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I discussed the bike with my LBS for a few hours this morning and i'm still thinking about what I want. I want A) for the bike to look good and b) cost under $3k, C) Available to my LBS (I'm not asking for a refund, he simply canx'd the District and gave me credit.)

Any other thoughts for some sturdy 9/10 speed commuters? Prefer steel, but aluminum will work.

As for style, I like sport style, but I also like the classic style, similar to the 2010 Trek Portland.
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Old 08-31-10, 02:53 PM   #12
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The Baron I previously mentioned has: "Race inspired geometry makes for handling that’s quick yet stable."

This is what one looks like w/o fenders
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Old 08-31-10, 03:07 PM   #13
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totally concur on the awesomeness of the Portland, even though I don't own one. I spent about the same money on a Soho and a Roubaix, and I wish I'd bought a Portland instead. maybe I will sell them and buy the bike you are getting. congrats, lucky you...
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Old 08-31-10, 03:26 PM   #14
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Just a quick opinion--if you're also in the market for training wheels for the Madone, consider the Bontrager Classics instead of the Race X Lites. X Lites are still a not unfragile race wheel; Classics would hold up better for lengthy training.
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Old 08-31-10, 04:36 PM   #15
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All great advice. Do you own both pairs Mconlonx?
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Old 08-31-10, 04:55 PM   #16
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All great advice. Do you own both pairs Mconlonx?
No. I work in a Trek dealership...
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Old 08-31-10, 06:42 PM   #17
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For that amount of coin, I would look at a custom build. I'm not talking a custom frame necessarily, but an off-the-shelf frame, components, and wheels you want. These can all be found online easily, and there are numerous custom wheel builders. Basic tools and wrenching skills or a good mechanic at your LBS are also needed, of course. This assumes you have a pretty good idea of what you are looking for in a commmuter bike. I'm not bashing Trek (I have a Madone and couldn't be happier with it), but paying close to MSRP for a Trek makes a custom build a serious contender. If you can get the Trek at around 20-25% off MSRP, then go for it.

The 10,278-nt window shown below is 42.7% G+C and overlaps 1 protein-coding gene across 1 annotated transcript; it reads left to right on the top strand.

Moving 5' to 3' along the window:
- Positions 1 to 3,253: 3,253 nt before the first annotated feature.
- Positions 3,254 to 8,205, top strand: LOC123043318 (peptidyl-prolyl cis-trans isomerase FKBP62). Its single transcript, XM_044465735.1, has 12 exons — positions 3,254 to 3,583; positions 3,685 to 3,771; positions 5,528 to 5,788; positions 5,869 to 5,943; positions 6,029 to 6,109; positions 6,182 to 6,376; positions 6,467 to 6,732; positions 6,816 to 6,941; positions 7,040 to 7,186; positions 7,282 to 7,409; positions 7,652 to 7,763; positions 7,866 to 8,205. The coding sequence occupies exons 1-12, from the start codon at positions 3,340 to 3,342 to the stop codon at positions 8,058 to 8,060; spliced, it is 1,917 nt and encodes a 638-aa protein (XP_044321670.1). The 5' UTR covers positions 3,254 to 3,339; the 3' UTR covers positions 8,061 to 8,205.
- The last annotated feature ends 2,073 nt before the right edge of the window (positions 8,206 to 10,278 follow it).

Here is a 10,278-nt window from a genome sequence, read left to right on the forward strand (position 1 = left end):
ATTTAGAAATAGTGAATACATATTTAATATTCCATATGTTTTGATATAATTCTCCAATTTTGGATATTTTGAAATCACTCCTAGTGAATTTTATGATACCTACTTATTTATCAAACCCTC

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Old 08-31-10, 10:05 PM   #18
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For that amount of coin, I would look at a custom build. I'm not talking a custom frame necessarily, but an off-the-shelf frame, components, and wheels you want. These can all be found online easily, and there are numerous custom wheel builders. Basic tools and wrenching skills or a good mechanic at your LBS are also needed, of course. This assumes you have a pretty good idea of what you are looking for in a commmuter bike. I'm not bashing Trek (I have a Madone and couldn't be happier with it), but paying close to MSRP for a Trek makes a custom build a serious contender. If you can get the Trek at around 20-25% off MSRP, then go for it.
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Old 09-06-10, 08:59 AM   #19
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The Baron I previously mentioned has: "Race inspired geometry makes for handling that’s quick yet stable."

This is what one looks like w/o fenders
THat is one beautiful bike.


And btw, I was in my LBS last week and a fellow had ordered a Jamis Aurora Elite... Needless to say, we talked a bit, I did some research, and ordered one on Saturday =D
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Old 09-07-10, 01:30 PM   #20
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THat is one beautiful bike.
I sure like mine.
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Old 09-07-10, 05:13 PM   #21
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i really like the trek portland. i wish they did a 135mm rear end. that would be great and really open up the rear hub options. this is also the big thing turning me off on it too.